China 1995 12 oz Silver Unicorn
100 Yuan Proof Coin
About the China 1995 12 oz Silver Unicorn 100 Yuan Proof Coin
Pictured above is a twelve ounce silver Chinese unicorn of 99.9% fineness released by the China Mint in 1995. The coin bears the face value of 100 yuan. In all, 1500 twelve ounce silver unicorn coins were authorized for production, each displaying raised unicorns on the obverse and reverse. The coins in this series are almost all of proof quality. In 1995, twelve different unicorn coins were issued for export to the United States and Europe.
This twelve ounce silver coin represents both the Chinese unicorn and the European unicorn, which have similar bodies and some similar meanings. The coins frankly show the contrast between the two beasts’ appearances, and allude to the differences in their meanings with the symbolism on each coin. All of the coins in this series have the same decorations and phrases, save for the bimetallic coin.
The Qilin, shown on the obverse, is a dragon-like creature that was believed to be one of the sons of the dragon. It has a mane that is set aflame, textured skin, the gaping maw of a dragon, the hooves of an ox and the tail of a lion. This appearance may have derived from Ming Dynasty drawings of the giraffe, also referred to as a “Qilin.” The Qilin was believed to be a part of the spirit realm, only appearing as a herald of a specific message or event. Appearances of the beast were often thought to symbolize the coming of a great ruler, or the birth of a sage. Because of its association with fertility, the Qilin is often seen with a child or baby on its back (as in the 1994 series of coins), and is thought to bring fertility to couples longing for the conception of a baby. On the coin, the Qilin appears to be rearing back and raising its front hooves above two puffs of smoke. Its mane appears to be blown back from its dragon’s head, and it’s mouth is smiling fiercely. Below the Qilin is the year it was authorized for production, 1995. On its right are the characters signifying “Qilin,” and above its head and back is written “The People’s Republic of China” in characters.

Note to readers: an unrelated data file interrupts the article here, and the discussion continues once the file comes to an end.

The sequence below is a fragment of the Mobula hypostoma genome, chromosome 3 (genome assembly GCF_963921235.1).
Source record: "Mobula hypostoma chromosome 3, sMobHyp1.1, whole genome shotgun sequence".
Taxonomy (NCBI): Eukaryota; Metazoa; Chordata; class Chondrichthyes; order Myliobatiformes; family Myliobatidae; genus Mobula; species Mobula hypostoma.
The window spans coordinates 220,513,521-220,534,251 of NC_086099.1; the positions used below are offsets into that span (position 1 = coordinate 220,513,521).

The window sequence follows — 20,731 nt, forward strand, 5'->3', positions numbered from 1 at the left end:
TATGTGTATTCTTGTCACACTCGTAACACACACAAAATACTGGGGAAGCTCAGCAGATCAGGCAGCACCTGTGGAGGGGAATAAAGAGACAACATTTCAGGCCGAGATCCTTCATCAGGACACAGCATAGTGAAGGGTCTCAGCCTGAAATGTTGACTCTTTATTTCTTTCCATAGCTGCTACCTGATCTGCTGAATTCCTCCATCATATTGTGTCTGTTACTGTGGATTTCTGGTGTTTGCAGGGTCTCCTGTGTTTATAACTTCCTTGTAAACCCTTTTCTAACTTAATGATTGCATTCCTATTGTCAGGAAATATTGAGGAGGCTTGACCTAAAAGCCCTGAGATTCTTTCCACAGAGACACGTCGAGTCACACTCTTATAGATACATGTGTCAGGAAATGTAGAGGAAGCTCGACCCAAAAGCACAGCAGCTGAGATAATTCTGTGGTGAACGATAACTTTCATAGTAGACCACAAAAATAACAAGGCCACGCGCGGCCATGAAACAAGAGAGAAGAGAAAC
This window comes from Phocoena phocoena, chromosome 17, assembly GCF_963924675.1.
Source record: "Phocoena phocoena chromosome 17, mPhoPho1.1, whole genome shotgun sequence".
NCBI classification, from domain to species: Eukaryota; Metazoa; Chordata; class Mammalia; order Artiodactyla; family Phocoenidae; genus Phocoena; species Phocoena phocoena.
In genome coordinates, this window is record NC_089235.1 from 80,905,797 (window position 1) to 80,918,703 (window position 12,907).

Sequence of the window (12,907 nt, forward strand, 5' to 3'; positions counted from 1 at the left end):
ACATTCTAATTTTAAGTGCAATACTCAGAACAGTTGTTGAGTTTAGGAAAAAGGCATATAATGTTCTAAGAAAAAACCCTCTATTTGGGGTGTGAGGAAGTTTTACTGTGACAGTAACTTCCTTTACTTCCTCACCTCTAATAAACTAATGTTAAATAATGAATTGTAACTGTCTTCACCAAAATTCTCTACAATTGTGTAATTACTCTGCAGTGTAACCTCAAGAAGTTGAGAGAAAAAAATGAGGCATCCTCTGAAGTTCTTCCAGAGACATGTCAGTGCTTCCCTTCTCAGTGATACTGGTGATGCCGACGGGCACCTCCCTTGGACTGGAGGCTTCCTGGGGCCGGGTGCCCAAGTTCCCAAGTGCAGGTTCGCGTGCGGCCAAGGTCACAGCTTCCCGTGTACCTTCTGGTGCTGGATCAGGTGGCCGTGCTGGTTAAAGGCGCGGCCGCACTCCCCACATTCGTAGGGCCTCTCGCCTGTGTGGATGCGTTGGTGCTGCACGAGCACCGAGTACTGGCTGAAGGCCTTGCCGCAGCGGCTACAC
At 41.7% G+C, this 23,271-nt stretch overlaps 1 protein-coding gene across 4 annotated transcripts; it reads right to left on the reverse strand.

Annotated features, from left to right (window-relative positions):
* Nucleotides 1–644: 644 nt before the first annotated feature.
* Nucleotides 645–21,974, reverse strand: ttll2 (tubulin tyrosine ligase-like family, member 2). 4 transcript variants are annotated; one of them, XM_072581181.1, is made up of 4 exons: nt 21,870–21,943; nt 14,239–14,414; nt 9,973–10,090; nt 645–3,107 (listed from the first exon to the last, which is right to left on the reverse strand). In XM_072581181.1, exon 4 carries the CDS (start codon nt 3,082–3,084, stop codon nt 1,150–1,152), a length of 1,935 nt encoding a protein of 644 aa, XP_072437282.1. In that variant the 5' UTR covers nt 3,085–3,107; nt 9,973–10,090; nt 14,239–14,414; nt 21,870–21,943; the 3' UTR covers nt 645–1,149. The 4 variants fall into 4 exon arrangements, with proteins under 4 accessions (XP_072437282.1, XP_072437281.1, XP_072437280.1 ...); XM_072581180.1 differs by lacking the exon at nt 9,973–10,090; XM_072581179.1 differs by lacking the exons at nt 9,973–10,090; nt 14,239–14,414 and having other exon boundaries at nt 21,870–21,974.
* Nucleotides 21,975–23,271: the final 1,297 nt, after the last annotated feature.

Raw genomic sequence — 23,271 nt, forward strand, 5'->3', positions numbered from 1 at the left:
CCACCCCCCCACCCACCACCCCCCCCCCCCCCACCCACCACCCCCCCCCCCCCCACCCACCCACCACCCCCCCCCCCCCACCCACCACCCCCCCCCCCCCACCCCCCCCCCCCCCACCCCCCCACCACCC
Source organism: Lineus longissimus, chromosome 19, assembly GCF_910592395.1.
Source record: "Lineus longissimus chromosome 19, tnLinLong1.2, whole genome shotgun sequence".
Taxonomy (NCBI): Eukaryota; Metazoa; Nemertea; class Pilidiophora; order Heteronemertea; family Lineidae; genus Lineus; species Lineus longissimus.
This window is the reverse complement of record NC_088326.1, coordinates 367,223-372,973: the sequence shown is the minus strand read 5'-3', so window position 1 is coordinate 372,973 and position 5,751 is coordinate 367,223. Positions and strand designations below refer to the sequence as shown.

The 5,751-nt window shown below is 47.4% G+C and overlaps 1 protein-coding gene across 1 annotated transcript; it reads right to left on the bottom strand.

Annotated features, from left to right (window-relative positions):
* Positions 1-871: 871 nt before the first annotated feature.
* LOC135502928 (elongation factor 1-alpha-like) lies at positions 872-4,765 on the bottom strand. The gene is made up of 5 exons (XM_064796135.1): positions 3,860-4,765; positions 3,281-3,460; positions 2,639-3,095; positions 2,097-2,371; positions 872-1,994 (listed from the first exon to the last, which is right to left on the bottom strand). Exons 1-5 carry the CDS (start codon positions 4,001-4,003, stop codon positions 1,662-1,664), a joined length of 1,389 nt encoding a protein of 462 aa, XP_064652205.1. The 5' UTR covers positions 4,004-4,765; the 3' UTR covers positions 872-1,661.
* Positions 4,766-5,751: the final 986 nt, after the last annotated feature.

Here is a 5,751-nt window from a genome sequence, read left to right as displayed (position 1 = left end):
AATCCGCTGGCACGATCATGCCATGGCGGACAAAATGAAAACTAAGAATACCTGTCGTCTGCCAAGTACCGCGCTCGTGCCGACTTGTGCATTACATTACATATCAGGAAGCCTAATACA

The Western unicorns are displayed on the reverse. The embellishment displays a mare leaning her head down towards her foal. The foal rests at her front hooves. Both display their spiraled horns, curling goat’s beards and flowing manes. Their peacefulness is a stark contrast to the Qilin’s fiery display on the obverse. Below the unicorns is a bed of flowers. Directly above the unicorns are the Chinese characters, “Sino-American Lucky Mascot,” followed by the English translation in all capital letters, “unicorn.” Above the foal, one can see the denomination printed, 100 yuan. The unicorn was thought to possess magical powers, and was “hunted” in the middle ages for its precious horn. The horn itself was thought to have healing properties, especially for those who had ingested some form of poison. Those looking to earn money often preyed upon rich hypochondriacs, selling them “unicorn horn” chalices or potions, most certainly derived from goat or narwhal horn. The unicorn was said to be nearly impossible to catch, unless a virgin maiden was present. A maiden was so attractive to unicorns that they would become tame and lay their heads listlessly upon the maiden’s lap, thus becoming an easy target for a hunter. Since unicorns came to be associated with purity and virginity, the beasts often appear in religious literature and art made during that time.